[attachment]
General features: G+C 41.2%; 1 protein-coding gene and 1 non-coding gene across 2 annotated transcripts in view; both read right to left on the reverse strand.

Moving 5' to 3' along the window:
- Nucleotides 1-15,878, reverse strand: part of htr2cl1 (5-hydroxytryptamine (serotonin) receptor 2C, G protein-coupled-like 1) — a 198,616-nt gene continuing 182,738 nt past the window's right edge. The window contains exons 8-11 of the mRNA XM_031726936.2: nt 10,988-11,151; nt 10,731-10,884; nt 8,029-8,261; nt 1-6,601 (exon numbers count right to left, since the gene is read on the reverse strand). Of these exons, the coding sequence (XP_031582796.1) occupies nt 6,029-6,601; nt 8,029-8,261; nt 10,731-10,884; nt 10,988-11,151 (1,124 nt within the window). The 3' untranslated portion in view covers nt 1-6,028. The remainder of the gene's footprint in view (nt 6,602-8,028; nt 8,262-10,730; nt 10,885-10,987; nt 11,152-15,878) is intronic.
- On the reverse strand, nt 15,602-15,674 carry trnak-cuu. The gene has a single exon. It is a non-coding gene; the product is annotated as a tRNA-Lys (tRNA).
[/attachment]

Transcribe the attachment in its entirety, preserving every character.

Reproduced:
General features: G+C 41.2%; 1 protein-coding gene and 1 non-coding gene across 2 annotated transcripts in view; both read right to left on the reverse strand.

Moving 5' to 3' along the window:
- Nucleotides 1-15,878, reverse strand: part of htr2cl1 (5-hydroxytryptamine (serotonin) receptor 2C, G protein-coupled-like 1) — a 198,616-nt gene continuing 182,738 nt past the window's right edge. The window contains exons 8-11 of the mRNA XM_031726936.2: nt 10,988-11,151; nt 10,731-10,884; nt 8,029-8,261; nt 1-6,601 (exon numbers count right to left, since the gene is read on the reverse strand). Of these exons, the coding sequence (XP_031582796.1) occupies nt 6,029-6,601; nt 8,029-8,261; nt 10,731-10,884; nt 10,988-11,151 (1,124 nt within the window). The 3' untranslated portion in view covers nt 1-6,028. The remainder of the gene's footprint in view (nt 6,602-8,028; nt 8,262-10,730; nt 10,885-10,987; nt 11,152-15,878) is intronic.
- On the reverse strand, nt 15,602-15,674 carry trnak-cuu. The gene has a single exon. It is a non-coding gene; the product is annotated as a tRNA-Lys (tRNA).